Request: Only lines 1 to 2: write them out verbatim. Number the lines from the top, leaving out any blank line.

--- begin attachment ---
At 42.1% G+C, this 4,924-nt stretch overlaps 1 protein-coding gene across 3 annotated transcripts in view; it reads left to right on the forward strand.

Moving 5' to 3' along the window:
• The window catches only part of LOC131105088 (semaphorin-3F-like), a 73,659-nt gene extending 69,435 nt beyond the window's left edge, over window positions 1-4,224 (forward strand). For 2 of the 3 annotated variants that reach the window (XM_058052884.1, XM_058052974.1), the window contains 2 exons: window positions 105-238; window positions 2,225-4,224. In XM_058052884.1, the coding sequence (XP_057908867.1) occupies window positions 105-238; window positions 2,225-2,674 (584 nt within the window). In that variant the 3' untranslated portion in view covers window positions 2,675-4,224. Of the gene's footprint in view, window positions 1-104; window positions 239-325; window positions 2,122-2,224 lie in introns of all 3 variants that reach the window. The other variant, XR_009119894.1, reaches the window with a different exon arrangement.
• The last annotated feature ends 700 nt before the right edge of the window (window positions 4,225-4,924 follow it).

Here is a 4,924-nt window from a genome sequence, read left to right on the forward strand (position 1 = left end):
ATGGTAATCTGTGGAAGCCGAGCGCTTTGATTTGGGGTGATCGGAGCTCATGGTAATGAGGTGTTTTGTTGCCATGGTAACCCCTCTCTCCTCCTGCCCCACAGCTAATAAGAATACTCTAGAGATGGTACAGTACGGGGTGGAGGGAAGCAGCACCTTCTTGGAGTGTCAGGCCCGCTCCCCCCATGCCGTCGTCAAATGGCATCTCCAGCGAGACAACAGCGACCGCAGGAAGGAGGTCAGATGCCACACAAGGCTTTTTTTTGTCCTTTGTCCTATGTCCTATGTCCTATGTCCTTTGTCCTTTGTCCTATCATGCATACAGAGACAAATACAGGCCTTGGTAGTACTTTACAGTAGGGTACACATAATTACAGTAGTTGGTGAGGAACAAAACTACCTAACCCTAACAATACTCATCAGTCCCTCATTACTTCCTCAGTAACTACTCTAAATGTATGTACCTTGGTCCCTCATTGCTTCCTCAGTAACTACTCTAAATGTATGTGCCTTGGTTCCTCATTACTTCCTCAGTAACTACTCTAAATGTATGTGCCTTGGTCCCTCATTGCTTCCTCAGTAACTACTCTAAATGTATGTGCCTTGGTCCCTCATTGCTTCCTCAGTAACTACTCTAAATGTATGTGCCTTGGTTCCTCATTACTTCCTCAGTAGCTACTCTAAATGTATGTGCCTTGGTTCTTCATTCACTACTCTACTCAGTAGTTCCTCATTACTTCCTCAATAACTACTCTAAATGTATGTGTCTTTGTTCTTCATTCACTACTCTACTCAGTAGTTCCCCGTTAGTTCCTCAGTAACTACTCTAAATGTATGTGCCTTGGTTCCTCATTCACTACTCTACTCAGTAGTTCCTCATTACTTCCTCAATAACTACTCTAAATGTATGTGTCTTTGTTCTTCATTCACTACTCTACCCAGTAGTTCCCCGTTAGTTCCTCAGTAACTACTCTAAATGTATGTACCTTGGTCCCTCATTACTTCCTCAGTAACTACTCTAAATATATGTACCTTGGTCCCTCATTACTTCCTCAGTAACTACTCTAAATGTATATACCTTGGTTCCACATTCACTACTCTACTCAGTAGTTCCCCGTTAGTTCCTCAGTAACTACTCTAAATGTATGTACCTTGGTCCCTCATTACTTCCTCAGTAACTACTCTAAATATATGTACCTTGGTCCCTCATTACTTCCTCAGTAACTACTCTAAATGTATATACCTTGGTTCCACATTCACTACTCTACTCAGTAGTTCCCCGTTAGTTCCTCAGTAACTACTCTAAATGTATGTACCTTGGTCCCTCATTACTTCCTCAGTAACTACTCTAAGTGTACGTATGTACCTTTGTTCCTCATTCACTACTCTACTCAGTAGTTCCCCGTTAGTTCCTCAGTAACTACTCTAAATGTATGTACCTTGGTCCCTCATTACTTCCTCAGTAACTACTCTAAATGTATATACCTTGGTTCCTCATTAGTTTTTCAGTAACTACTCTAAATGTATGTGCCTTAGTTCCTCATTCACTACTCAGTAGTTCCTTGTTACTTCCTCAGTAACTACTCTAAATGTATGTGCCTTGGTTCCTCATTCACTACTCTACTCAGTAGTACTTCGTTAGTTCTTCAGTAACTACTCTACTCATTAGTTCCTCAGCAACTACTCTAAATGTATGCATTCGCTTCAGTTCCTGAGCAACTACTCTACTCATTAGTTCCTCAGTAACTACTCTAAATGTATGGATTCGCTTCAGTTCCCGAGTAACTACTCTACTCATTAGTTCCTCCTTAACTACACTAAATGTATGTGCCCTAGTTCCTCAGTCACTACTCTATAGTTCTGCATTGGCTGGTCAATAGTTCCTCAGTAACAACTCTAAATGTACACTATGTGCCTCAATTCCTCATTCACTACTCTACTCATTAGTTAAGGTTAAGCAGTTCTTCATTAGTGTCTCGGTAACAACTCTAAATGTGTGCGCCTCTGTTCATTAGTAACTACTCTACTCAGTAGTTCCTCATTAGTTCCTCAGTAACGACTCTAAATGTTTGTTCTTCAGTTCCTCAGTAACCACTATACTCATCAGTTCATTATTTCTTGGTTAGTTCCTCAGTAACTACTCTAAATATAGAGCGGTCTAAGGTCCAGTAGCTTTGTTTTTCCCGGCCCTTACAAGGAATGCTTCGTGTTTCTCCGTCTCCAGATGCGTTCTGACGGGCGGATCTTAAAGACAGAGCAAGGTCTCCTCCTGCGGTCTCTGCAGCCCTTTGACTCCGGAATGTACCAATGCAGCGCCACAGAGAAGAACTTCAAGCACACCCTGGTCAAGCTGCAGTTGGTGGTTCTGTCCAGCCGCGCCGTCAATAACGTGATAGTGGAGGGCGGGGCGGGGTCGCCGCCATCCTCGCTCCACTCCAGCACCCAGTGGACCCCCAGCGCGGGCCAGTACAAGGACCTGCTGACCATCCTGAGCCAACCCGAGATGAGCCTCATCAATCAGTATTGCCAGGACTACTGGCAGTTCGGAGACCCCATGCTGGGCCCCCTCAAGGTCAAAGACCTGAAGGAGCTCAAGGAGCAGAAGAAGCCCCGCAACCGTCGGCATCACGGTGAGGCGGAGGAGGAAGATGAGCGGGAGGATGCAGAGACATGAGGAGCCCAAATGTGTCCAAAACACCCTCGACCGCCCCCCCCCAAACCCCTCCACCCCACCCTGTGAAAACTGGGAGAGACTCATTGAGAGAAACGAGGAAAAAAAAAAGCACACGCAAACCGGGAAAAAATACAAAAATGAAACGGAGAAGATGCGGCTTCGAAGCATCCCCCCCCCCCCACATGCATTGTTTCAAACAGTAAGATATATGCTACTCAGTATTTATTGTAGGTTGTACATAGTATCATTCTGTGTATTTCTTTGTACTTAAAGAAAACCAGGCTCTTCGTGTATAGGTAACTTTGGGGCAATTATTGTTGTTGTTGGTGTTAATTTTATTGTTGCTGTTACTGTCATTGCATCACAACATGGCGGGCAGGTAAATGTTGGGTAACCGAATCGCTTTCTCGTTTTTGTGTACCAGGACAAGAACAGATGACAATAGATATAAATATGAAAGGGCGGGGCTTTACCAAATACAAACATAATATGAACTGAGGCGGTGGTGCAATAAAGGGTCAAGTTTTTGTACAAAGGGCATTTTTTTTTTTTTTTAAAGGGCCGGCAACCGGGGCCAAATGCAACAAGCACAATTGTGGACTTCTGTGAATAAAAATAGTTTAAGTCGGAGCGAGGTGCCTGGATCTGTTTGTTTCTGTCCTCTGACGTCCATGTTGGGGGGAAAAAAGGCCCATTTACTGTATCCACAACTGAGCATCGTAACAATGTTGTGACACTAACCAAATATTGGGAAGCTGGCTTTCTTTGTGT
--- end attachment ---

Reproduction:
At 42.1% G+C, this 4,924-nt stretch overlaps 1 protein-coding gene across 3 annotated transcripts in view; it reads left to right on the forward strand.

Moving 5' to 3' along the window: